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The Montessori Binomial Cube: Purpose and Presentation

At first glance, the Montessori Binomial Cube can be intimidating to teachers, as well as caregivers who are looking to homeschool the Montessori way. Its name alone gives fright to many, as it sounds like a complicated math material.

It’s actually not a math material, though, nor is it complicated. It’s a Montessori sensorial material that, like many others, refines the skills needed for math and other learning, through hands-on exploration.

Children as young as 4-years old work with this material regularly in Montessori schools around the world, so there’s really no need to be intimidated.

In this article, you will learn what the Binomial Cube is, its purpose, and how to present it to a child. You will also get extension activity ideas.

image of the Montessori binomial cube with white background.

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What is the Montessori Binomial Cube?

The Montessori Binomial Cube material is a lidded box containing 8 colored wooden blocks (cubes and prisms). The box has hinges on two of its adjacent sides so that the child can see the block pattern.

The pattern on the lid of the box matches the pattern of the blocks inside and is used by the child as a base for constructing the blocks.

The cube has 2 layers of blocks and the pattern of the prisms and cubes represent the binomial equation.

image of the binomial equation express in Montessori through the binomial cube.

As I said in the introduction, this is not an overly complicated activity. It’s actually quite fun for children.

Children are not introduced to the term “binomial equation” during the primary years, nor are they made aware that this work is sensorial preparation for future math.

Aims of the Montessori Binomial Cube

  • to help develop visual discrimination (shape, color, pattern)

Indirect aims

  • sensorial introduction of binomial equations

Control of error

  • the pattern on top of the lid

Points of interest

  • matching the blocks to the pattern on the lid
  • the patterns on the side of the box

How to present the Montessori Binomial Cube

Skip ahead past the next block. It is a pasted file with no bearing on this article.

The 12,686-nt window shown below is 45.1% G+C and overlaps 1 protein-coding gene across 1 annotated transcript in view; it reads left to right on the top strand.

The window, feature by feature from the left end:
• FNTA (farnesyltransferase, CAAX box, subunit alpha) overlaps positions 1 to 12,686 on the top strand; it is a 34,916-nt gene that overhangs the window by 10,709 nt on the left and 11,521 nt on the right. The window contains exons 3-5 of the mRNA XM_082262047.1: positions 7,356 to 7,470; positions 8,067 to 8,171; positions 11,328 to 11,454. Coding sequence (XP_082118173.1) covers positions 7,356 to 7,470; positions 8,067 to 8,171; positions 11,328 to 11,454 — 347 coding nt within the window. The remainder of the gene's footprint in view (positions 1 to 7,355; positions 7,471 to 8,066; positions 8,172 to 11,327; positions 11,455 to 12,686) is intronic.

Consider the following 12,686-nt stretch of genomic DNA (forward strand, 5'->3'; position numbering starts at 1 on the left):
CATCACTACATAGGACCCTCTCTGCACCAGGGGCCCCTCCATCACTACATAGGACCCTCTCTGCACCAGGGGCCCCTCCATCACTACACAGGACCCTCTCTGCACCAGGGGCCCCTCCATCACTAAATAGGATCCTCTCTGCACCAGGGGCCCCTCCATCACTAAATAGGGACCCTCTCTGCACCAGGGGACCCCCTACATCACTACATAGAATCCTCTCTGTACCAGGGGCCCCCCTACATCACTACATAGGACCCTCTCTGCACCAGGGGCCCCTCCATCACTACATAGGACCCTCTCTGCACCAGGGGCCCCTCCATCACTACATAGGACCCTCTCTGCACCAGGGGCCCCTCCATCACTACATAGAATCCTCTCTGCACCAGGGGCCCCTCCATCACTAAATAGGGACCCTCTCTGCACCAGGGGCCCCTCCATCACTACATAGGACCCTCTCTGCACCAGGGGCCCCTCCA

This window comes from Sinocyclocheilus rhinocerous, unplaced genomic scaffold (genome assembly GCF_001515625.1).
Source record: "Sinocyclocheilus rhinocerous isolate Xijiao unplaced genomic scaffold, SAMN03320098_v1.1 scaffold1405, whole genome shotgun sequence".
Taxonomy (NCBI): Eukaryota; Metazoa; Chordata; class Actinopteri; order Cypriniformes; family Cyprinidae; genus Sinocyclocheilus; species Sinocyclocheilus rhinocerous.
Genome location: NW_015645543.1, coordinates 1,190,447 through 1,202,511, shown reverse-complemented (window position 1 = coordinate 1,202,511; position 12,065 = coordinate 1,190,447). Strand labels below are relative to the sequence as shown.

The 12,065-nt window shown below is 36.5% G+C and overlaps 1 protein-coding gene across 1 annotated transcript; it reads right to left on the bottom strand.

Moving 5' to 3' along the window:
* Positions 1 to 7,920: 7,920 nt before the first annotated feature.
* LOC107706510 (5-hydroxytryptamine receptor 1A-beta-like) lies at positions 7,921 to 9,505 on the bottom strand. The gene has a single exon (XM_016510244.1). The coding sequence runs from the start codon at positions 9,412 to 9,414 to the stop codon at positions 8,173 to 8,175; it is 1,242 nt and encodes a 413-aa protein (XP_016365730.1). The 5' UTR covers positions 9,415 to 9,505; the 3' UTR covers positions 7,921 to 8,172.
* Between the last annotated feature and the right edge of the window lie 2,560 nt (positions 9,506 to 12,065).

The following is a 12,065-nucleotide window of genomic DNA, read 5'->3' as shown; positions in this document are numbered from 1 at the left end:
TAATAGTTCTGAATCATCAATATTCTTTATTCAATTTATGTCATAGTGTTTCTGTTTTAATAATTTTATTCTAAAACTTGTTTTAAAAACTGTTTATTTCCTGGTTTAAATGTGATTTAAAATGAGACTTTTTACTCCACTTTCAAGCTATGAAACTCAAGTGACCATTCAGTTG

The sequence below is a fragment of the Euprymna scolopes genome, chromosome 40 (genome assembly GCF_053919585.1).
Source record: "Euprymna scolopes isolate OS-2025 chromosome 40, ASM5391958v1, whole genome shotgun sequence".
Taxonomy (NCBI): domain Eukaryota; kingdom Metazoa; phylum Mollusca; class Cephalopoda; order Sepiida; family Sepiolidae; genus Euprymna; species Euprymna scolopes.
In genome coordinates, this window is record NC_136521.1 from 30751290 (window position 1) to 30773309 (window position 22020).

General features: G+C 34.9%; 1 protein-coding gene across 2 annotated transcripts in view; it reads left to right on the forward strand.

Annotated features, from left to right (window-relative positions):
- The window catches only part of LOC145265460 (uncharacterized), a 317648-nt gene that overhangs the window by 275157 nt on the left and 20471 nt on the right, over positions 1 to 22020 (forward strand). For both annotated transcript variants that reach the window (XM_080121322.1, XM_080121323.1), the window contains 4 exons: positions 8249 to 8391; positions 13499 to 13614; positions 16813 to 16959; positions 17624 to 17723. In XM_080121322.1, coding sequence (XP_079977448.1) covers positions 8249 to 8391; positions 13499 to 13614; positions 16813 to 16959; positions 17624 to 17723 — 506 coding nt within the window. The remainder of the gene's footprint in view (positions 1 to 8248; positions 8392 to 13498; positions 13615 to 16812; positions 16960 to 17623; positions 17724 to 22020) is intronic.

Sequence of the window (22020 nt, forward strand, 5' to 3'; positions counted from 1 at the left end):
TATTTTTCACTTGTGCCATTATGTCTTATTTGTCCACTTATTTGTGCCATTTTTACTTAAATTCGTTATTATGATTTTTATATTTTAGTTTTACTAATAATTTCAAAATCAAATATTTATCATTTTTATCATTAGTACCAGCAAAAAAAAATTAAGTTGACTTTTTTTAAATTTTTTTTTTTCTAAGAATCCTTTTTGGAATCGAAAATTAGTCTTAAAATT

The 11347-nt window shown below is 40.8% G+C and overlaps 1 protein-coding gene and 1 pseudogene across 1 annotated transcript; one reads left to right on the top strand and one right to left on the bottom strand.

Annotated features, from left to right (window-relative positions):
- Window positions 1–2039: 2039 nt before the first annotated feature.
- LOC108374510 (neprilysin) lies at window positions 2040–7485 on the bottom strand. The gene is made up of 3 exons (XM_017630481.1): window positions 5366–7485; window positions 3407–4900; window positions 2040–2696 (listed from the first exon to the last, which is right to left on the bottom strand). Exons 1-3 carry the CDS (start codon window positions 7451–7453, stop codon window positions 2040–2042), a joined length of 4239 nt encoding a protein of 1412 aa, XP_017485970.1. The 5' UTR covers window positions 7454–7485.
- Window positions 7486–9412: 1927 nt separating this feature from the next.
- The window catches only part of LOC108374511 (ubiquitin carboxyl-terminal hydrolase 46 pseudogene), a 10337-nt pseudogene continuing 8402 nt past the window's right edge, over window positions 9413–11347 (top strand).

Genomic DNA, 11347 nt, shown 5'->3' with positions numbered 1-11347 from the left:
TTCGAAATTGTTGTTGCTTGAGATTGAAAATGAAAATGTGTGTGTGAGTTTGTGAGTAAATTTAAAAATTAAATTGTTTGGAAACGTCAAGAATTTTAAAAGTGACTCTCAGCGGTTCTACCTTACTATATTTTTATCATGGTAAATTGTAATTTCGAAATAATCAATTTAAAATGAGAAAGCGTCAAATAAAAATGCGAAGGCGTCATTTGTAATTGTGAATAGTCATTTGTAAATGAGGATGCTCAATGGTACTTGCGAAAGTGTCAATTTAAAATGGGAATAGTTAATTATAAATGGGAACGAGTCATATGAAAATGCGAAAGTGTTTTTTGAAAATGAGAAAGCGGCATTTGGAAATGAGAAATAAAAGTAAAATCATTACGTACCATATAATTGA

Note: Be sure the cube is constructed properly prior in its box to introducing this lesson to the child.

  • Invite the child to carefully carry the Binomial Cube box to the table.
  • Put the box to the upper left corner of the workspace with the patterned sides toward you.
  • Take the lid from the box and place it pattern-side-up in front of the child to where the lid’s position matches the Binomial Cube.
  • Point out the matching patterns of the lid and cube.
  • Open the two sides of the box, one at a time, showing the child that the pattern on the lid matches the pattern of the blocks.
  • Slide the lid into the corner of the open sides of the box. (Many Montessori teachers do not find this step necessary.)
  • Taking the blocks of the Binomial Cube out one-by-one, starting with the blue cube, recreate that layer on the table in front of the child, then slide it to the top of the workspace, out of the way.
  • Show the child how the bottom layer of blocks that remain has the same pattern as the lid.
  • Just as you did with the top layer of blocks, rebuild the bottom layer – on the table and in front of the child.
  • Form a column with the blocks from the bottom layer, starting with the red cube and keeping the blocks in their orientation. (image below)
image of Montessori binomial cube column orientation.
  • Place the block in the column, left-to-right and top-to-bottom, starting with the red block, onto the lid in their matching positions.
  • Transfer the blocks, one-by-one and in the same order, into the Binomial Cube box.
  • Point out to the child that the pattern in the box and on the lid are the same.
  • Repeat with the top layer – forming a column, building the pattern on the lid, then transferring the pattern to finish building the Binomial Cube.
  • Again, point out the matching patterns on the lid and the completed cube.
  • Fold the side of the box, replace the lid, and invite the child to try.

Binomial Cube extension activities

  • Building the Binomial Cube without the lid to guide the child.
  • Building the cube outside of its box.
  • Perform a sterognostic exercise and invite the child to build the cube while blindfolded.
  • Cross-section the cube and have the child notice the stacks match each other on the sides that touch.

As you can see, this is not a complicated activity at all. It’s a challenging and enjoyable puzzle activity that prepares children for future learning.

Have you introduced the Binomial Cube in your classroom or home? If so, did you find the child(ren) enjoyed it?

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